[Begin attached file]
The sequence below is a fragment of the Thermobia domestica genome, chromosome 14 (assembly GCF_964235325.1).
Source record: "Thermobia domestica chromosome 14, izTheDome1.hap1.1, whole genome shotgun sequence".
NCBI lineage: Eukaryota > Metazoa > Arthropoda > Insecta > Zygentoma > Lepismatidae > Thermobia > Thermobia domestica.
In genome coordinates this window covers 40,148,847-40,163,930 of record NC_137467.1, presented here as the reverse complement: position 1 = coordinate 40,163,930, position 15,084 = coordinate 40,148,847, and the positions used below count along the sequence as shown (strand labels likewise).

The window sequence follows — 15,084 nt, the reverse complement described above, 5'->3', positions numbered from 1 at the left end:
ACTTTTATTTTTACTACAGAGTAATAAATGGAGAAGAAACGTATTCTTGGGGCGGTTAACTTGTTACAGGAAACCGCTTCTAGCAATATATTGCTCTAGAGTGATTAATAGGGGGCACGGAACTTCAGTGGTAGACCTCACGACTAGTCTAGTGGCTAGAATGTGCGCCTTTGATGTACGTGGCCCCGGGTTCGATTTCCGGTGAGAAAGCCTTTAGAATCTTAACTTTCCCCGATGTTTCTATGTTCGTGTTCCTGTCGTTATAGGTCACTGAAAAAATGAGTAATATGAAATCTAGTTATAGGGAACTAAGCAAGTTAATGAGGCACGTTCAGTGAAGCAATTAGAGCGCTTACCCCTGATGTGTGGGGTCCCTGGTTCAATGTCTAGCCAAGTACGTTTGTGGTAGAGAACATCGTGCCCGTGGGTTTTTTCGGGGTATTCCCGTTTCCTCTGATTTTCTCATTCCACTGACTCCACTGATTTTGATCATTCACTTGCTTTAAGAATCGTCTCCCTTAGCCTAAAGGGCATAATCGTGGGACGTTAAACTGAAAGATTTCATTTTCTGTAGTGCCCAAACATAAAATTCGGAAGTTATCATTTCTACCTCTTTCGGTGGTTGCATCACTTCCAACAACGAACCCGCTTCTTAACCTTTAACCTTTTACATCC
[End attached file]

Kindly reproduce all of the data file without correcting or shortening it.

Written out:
The sequence below is a fragment of the Thermobia domestica genome, chromosome 14 (assembly GCF_964235325.1).
Source record: "Thermobia domestica chromosome 14, izTheDome1.hap1.1, whole genome shotgun sequence".
NCBI lineage: Eukaryota > Metazoa > Arthropoda > Insecta > Zygentoma > Lepismatidae > Thermobia > Thermobia domestica.
In genome coordinates this window covers 40,148,847-40,163,930 of record NC_137467.1, presented here as the reverse complement: position 1 = coordinate 40,163,930, position 15,084 = coordinate 40,148,847, and the positions used below count along the sequence as shown (strand labels likewise).

The window sequence follows — 15,084 nt, the reverse complement described above, 5'->3', positions numbered from 1 at the left end:
ACTTTTATTTTTACTACAGAGTAATAAATGGAGAAGAAACGTATTCTTGGGGCGGTTAACTTGTTACAGGAAACCGCTTCTAGCAATATATTGCTCTAGAGTGATTAATAGGGGGCACGGAACTTCAGTGGTAGACCTCACGACTAGTCTAGTGGCTAGAATGTGCGCCTTTGATGTACGTGGCCCCGGGTTCGATTTCCGGTGAGAAAGCCTTTAGAATCTTAACTTTCCCCGATGTTTCTATGTTCGTGTTCCTGTCGTTATAGGTCACTGAAAAAATGAGTAATATGAAATCTAGTTATAGGGAACTAAGCAAGTTAATGAGGCACGTTCAGTGAAGCAATTAGAGCGCTTACCCCTGATGTGTGGGGTCCCTGGTTCAATGTCTAGCCAAGTACGTTTGTGGTAGAGAACATCGTGCCCGTGGGTTTTTTCGGGGTATTCCCGTTTCCTCTGATTTTCTCATTCCACTGACTCCACTGATTTTGATCATTCACTTGCTTTAAGAATCGTCTCCCTTAGCCTAAAGGGCATAATCGTGGGACGTTAAACTGAAAGATTTCATTTTCTGTAGTGCCCAAACATAAAATTCGGAAGTTATCATTTCTACCTCTTTCGGTGGTTGCATCACTTCCAACAACGAACCCGCTTCTTAACCTTTAACCTTTTACATCC